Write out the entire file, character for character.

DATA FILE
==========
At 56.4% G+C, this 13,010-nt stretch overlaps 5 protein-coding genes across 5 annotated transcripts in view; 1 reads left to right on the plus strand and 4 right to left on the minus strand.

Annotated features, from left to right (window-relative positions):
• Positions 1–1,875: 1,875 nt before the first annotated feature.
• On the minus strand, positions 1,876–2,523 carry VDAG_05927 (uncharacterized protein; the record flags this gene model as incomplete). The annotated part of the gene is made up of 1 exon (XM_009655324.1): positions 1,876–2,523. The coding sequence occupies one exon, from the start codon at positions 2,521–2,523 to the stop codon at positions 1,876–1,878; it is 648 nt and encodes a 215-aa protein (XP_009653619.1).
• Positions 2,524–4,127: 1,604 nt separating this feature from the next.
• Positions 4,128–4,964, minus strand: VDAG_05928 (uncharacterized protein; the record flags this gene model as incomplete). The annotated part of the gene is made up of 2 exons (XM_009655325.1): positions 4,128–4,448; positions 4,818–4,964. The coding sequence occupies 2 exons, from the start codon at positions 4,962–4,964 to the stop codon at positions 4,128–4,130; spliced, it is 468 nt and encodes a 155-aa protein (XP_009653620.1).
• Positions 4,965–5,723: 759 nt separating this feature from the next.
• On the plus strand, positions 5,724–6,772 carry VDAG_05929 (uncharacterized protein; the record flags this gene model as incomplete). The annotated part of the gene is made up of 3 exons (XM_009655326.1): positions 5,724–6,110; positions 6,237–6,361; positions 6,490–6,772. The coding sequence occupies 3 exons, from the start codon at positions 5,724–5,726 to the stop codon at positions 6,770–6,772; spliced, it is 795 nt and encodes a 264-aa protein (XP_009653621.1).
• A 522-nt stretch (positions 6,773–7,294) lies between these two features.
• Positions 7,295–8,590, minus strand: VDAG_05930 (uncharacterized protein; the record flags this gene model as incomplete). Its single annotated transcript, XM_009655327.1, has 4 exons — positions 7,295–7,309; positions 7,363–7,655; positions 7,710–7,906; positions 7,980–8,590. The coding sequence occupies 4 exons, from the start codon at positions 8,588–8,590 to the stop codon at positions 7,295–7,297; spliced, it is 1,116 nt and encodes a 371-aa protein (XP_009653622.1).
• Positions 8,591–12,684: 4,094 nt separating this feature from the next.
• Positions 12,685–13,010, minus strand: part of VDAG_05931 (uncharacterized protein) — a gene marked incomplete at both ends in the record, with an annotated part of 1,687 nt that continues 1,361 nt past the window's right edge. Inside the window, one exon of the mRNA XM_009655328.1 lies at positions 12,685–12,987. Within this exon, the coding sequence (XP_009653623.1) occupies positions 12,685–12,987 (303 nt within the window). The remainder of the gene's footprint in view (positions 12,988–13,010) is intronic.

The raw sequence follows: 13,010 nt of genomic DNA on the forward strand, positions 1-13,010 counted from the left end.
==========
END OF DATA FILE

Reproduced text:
At 56.4% G+C, this 13,010-nt stretch overlaps 5 protein-coding genes across 5 annotated transcripts in view; 1 reads left to right on the plus strand and 4 right to left on the minus strand.

Annotated features, from left to right (window-relative positions):
• Positions 1–1,875: 1,875 nt before the first annotated feature.
• On the minus strand, positions 1,876–2,523 carry VDAG_05927 (uncharacterized protein; the record flags this gene model as incomplete). The annotated part of the gene is made up of 1 exon (XM_009655324.1): positions 1,876–2,523. The coding sequence occupies one exon, from the start codon at positions 2,521–2,523 to the stop codon at positions 1,876–1,878; it is 648 nt and encodes a 215-aa protein (XP_009653619.1).
• Positions 2,524–4,127: 1,604 nt separating this feature from the next.
• Positions 4,128–4,964, minus strand: VDAG_05928 (uncharacterized protein; the record flags this gene model as incomplete). The annotated part of the gene is made up of 2 exons (XM_009655325.1): positions 4,128–4,448; positions 4,818–4,964. The coding sequence occupies 2 exons, from the start codon at positions 4,962–4,964 to the stop codon at positions 4,128–4,130; spliced, it is 468 nt and encodes a 155-aa protein (XP_009653620.1).
• Positions 4,965–5,723: 759 nt separating this feature from the next.
• On the plus strand, positions 5,724–6,772 carry VDAG_05929 (uncharacterized protein; the record flags this gene model as incomplete). The annotated part of the gene is made up of 3 exons (XM_009655326.1): positions 5,724–6,110; positions 6,237–6,361; positions 6,490–6,772. The coding sequence occupies 3 exons, from the start codon at positions 5,724–5,726 to the stop codon at positions 6,770–6,772; spliced, it is 795 nt and encodes a 264-aa protein (XP_009653621.1).
• A 522-nt stretch (positions 6,773–7,294) lies between these two features.
• Positions 7,295–8,590, minus strand: VDAG_05930 (uncharacterized protein; the record flags this gene model as incomplete). Its single annotated transcript, XM_009655327.1, has 4 exons — positions 7,295–7,309; positions 7,363–7,655; positions 7,710–7,906; positions 7,980–8,590. The coding sequence occupies 4 exons, from the start codon at positions 8,588–8,590 to the stop codon at positions 7,295–7,297; spliced, it is 1,116 nt and encodes a 371-aa protein (XP_009653622.1).
• Positions 8,591–12,684: 4,094 nt separating this feature from the next.
• Positions 12,685–13,010, minus strand: part of VDAG_05931 (uncharacterized protein) — a gene marked incomplete at both ends in the record, with an annotated part of 1,687 nt that continues 1,361 nt past the window's right edge. Inside the window, one exon of the mRNA XM_009655328.1 lies at positions 12,685–12,987. Within this exon, the coding sequence (XP_009653623.1) occupies positions 12,685–12,987 (303 nt within the window). The remainder of the gene's footprint in view (positions 12,988–13,010) is intronic.

The raw sequence follows: 13,010 nt of genomic DNA on the forward strand, positions 1-13,010 counted from the left end.